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Year to date 2017

2017 has been, without doubt, the busiest year of my entire career. Eight major projects have come together since early May. Updates will be added, periodically (linked from this page), over the next couple of months. For now, here are two events from July, which took place the same weekend, between the 13th & 16th, in Toronto and Haida Gwaii.
The 'Edenshaw – ReEncounter'
2nd annual youth excursion
The TOAE 'Eyes Of Society' -
Social Commentary Award

Read about: The Edenshaw – ReEncounter and the Toronto Outdoor Art Exhibition's inaugural Social Commentary Award.

EYES OF SOCIETY, The 2016 Braid Films Short documentary, concluded its four month run on AIR CANADA flights at the the end of June, and has now been selected to air at this year's DC Short Film Festival.

Northword film review:

   Just as short stories can contain a depth of feeling and a wealth of knowledge, short films can stir emotional response and provoke curiosity.

   Eyes of Society sees filmmakers Allison Smith and Joseph Crawford ( follow artists W. David Ward, Andrew Sookrah, Anja Karisik, Gary Landon, Sophie Lavoie and April White (Sgaana Jaad) on a 14-day kayak trip to the ancient Haida village of SGang Gwaay in Gwaii Haanas National Park.

   You might expect a seven-minute film* covering a 14-day trip to feel rushed. This short documentary is anything but. Its languid pace perfectly reflects the scenes shot: underwater kelp beds in ethereal light, the verdant village site, glassy water punctuated by kayakers.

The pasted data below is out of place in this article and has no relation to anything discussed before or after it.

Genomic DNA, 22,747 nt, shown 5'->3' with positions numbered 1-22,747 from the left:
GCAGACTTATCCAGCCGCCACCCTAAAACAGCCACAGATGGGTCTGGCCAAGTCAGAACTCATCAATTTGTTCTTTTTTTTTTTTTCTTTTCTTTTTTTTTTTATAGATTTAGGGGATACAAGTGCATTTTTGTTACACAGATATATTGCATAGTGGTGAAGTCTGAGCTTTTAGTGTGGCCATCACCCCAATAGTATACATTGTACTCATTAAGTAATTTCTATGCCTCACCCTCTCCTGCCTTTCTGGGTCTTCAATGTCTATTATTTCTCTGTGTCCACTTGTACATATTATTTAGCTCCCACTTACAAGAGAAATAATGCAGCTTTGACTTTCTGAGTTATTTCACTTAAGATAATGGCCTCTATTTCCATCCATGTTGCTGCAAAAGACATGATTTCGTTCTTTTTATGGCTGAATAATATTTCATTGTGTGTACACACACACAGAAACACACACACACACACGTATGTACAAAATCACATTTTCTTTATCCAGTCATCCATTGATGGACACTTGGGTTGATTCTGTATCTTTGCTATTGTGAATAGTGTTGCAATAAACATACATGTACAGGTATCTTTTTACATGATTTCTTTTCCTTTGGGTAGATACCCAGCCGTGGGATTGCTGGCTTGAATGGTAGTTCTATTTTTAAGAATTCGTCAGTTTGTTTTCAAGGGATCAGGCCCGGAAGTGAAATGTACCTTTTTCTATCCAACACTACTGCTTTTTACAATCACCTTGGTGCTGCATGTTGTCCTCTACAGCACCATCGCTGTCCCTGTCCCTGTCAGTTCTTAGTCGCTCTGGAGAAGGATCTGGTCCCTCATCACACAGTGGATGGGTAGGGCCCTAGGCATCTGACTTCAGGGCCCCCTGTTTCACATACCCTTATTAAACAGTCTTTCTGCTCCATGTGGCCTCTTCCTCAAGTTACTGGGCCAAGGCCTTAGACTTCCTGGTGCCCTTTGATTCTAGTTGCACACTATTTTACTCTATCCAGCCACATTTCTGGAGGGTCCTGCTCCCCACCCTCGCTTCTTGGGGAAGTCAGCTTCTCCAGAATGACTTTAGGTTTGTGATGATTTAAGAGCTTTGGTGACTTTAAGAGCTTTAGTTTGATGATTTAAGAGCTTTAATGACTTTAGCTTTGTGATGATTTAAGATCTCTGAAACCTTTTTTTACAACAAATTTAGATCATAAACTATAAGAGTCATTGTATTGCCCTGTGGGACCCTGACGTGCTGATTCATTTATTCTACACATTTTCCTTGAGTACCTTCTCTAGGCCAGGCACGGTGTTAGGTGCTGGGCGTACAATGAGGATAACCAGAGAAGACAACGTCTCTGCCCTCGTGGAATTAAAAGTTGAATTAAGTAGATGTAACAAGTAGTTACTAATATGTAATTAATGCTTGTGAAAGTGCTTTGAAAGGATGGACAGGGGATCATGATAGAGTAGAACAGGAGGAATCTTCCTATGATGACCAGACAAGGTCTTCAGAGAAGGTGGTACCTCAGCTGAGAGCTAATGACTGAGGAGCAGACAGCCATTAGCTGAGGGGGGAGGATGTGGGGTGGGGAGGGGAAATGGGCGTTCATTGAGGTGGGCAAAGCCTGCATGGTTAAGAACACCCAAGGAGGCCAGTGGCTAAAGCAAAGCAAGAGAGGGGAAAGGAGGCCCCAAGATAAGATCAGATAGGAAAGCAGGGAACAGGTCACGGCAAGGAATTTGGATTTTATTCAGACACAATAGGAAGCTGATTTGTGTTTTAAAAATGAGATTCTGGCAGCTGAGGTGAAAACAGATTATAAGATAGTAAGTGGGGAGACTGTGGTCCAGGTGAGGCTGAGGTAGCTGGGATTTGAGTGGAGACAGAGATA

We hear the artists share their perspectives on the role of art in contemporary culture and through out history, on life and landscape. We see nature, people and of course art—and maybe see these things overlap. Best of all, we feel the slowness and for seven minutes we forget time entirely. And it feels great.

— Matt J. Simmons
* The final cut, with additional material, is nine minutes in length
Northword Magazine March/April Issue No. 67


In July 2016, I was happy to announce the acquisition of my 2014 arctic landscape painting, 'Passage To The Northwest', by "The Crown Collection" - Official Residences of the Governor General of Canada. See images below
Later in the year, the Canadian Museum Association's publication, Great Canadian Masters, was released. Happily, the Crown Collection chose to feature this new work.

Look inside: Chef Louis Charest shares his inspired recipe.

Work in situ: Governor General's residence - Monck Wing, Rideau Hall

Based on my 2013 design of the Royal Canadian Mint 1 kilo gold and silver bullion coins, 'Passage To The Northwest' was gifted by long-standing collectors of my work. This is my eleventh work in a permanent public collection. These will be documented in a future update.

"Passage To The Northwest" - Acrylic on canvas - 19 ⅝" x 22 ⅝"